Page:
total: store.config.wcfSchemaTotal,
          model:{
              id: "AlbumId",
              fields: {
                  AlbumId: { type: "number", defaultValue: 0 },
                  GenreId: { type: "number", defaultValue: store.config.newAlbumDefaultGenre },
                  ArtistId: { type: "number", defaultValue: store.config.newAlbumDefaultArtist },
                  Title: {
                      validation: {
                          required: true
                      }
                  },
                  Price: {
                      type: "number",
                      defaultValue: store.config.newAlbumDefaultPrice,
                      validation: {
                          required: true,
                          min: 0.01,
                          max: 100.00
                      }
                  },
                  AlbumArtUrl: {
                      validation: {
                          required: true
                      }
                  }
              }
          }
      }

Notice that this schema.model data basically matches the server side model in Models\Album.cs.

Example
     public class Album {
          [ScaffoldColumn(false)]
          public int AlbumId { get; set; }

          public int GenreId { get; set; }

          public int ArtistId { get; set; }

          [Required]
          [StringLength(160, MinimumLength = 2)]
          public string Title { get; set; }

          [Range(0.01, 100.00)]
          [DataType(DataType.Currency)]
          public decimal Price { get; set; }

          [DisplayName("Album Art URL")]
          [DataType(DataType.ImageUrl)]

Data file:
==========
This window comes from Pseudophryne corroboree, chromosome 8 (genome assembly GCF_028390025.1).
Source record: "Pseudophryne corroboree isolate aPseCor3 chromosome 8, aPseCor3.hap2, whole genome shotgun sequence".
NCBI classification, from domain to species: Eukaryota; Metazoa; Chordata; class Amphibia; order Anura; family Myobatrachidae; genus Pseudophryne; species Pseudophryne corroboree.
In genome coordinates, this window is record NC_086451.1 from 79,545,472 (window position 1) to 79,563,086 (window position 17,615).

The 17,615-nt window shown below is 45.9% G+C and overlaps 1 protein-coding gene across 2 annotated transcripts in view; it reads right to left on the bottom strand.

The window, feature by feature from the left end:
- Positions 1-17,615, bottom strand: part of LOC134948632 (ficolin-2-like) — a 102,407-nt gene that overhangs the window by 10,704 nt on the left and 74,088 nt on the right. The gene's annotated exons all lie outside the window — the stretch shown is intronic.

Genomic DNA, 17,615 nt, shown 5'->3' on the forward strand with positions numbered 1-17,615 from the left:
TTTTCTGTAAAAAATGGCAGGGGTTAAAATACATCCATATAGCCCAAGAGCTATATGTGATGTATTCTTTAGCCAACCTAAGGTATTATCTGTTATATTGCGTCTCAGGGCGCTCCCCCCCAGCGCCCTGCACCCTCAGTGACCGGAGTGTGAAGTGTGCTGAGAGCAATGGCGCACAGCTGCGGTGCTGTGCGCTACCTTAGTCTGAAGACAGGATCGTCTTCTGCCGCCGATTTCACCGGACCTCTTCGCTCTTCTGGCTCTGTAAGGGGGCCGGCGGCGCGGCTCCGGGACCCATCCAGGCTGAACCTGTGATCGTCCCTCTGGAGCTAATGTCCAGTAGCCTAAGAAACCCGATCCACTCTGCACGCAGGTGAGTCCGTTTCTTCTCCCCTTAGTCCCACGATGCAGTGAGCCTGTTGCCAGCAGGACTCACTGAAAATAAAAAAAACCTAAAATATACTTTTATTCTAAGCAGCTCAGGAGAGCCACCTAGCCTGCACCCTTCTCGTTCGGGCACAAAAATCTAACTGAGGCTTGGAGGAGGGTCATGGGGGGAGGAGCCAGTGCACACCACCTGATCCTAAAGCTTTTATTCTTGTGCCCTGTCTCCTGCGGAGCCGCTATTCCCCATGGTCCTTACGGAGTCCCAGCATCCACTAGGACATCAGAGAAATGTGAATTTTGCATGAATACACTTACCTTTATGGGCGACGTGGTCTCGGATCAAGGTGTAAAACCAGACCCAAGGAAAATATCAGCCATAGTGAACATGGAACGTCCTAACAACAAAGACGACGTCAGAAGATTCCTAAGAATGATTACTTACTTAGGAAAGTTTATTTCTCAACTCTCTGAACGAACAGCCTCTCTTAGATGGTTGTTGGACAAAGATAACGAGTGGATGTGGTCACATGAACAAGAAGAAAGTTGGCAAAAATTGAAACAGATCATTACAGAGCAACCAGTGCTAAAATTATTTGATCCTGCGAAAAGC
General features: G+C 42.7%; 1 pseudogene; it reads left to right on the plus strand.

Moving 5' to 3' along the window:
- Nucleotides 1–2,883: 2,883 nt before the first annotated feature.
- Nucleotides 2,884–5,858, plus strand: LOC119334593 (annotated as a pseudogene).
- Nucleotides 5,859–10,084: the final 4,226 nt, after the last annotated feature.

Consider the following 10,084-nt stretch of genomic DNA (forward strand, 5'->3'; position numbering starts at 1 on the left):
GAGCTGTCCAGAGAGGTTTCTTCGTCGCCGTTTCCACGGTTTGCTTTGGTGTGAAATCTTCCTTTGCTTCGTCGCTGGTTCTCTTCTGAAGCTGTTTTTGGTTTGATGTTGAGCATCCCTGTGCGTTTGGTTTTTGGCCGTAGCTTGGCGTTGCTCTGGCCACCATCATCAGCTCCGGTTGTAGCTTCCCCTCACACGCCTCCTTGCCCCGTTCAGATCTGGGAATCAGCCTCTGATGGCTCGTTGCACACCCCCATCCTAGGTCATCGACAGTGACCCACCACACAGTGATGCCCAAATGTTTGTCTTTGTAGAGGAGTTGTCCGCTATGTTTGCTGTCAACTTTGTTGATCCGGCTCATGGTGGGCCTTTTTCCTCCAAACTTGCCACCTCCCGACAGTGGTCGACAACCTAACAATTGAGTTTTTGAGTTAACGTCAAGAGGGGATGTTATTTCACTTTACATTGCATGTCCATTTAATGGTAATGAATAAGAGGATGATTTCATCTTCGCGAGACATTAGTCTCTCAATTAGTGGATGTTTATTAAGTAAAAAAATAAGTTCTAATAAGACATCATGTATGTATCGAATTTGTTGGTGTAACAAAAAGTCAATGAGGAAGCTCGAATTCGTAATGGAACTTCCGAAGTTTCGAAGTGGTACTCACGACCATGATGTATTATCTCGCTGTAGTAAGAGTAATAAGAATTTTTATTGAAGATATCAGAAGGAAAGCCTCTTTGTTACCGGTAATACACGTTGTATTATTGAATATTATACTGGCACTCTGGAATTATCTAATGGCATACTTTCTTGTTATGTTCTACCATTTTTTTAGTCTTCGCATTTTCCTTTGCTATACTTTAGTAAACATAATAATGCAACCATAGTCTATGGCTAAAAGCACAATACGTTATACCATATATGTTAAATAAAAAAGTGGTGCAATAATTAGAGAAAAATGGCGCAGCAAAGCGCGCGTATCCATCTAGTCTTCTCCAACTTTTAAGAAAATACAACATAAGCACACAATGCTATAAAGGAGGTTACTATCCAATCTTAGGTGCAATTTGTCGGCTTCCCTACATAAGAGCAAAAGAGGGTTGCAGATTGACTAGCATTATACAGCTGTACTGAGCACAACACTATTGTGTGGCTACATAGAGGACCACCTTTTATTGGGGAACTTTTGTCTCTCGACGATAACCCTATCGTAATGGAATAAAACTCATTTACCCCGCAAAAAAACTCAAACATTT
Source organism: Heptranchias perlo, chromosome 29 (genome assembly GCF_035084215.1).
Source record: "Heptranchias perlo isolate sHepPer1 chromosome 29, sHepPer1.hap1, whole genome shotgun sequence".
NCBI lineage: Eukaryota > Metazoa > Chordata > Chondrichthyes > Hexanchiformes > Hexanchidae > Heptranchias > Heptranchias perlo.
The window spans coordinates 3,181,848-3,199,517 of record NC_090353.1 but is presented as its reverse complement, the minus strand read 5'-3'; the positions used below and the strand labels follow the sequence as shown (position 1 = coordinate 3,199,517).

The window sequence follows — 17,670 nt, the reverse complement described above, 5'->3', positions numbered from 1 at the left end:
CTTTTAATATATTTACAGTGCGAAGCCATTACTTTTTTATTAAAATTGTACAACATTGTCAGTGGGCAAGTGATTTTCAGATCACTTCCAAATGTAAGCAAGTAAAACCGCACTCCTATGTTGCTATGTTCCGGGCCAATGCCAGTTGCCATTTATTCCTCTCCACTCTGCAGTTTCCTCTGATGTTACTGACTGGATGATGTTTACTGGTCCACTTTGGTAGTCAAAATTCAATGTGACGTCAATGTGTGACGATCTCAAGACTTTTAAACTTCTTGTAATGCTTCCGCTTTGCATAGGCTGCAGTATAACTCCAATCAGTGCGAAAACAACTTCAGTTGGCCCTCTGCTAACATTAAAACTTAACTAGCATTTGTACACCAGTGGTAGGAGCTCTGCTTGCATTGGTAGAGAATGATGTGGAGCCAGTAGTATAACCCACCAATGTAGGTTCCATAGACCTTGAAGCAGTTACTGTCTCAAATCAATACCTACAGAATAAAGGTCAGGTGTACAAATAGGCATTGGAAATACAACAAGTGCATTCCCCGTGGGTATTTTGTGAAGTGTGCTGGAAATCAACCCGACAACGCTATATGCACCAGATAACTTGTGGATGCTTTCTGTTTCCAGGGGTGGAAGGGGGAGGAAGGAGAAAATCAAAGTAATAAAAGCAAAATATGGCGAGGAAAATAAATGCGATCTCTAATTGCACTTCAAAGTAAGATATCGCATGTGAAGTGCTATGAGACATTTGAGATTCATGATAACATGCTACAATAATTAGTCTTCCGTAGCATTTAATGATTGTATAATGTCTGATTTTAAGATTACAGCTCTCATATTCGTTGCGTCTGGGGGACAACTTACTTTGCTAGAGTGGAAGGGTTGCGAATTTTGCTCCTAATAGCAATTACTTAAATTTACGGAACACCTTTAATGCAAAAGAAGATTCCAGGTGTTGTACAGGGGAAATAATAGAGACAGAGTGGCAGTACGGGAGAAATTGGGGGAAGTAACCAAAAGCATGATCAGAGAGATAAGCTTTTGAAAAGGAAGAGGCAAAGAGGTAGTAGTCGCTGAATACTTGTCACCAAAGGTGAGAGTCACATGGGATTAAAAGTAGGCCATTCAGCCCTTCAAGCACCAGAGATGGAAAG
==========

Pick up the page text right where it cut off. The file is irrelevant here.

[StringLength(1024)]
          public string AlbumArtUrl { get; set; }

          public virtual Genre Genre { get; set; }
          public virtual Artist Artist { get; set; }
          public virtual List<OrderDetail> OrderDetails { get; set; }
      }

One of the important aspects of defining the model is setting default values by using the defaultValue property. In this sample, if you indicate a GenreId and an ArtistId of 0, the values will be regarded as invalid because no genre or artist exists with such IDs. Instead, the default values is set to 1.

Grid Setup

Now that the DataSource is defined, you can define the grid. A single HTML element is used as the placeholder for the grid.

Example
    <div id="albumsGrid"></div>

The element is turned into a Grid widget when the page is loaded with JavaScript.

Example
    $("#albumsGrid").kendoGrid({
        sortable: true,
        groupable: true,
        filterable: true,
        pageable: true,
        editable: "inline",
        toolbar: ["create"],
        dataSource: gridDataSource,
        columns: []
    });
  • The sortable, groupable and filterable properties indicate that sorting, grouping, and filtering will be enabled.
  • The pageable property indicates that the grid will support paging. The page size is defined on the DataSource and set to fifty items per page.
  • The editable property defines the grid editing style. This sample uses inline which lets one entire row be shifted into edit mode, then saved or cancelled. Other edit modes—incell, inline, or popup—can be seen in the Kendo UI Grid demos.
  • The toolbar property contains an array of commands to place along the top of the grid. This sample displays a Create button that can be used to add a new record.
  • The dataSource property is set to the data source defined above.
  • The columns property is an array of columns to be displayed. For more information, read through the section below.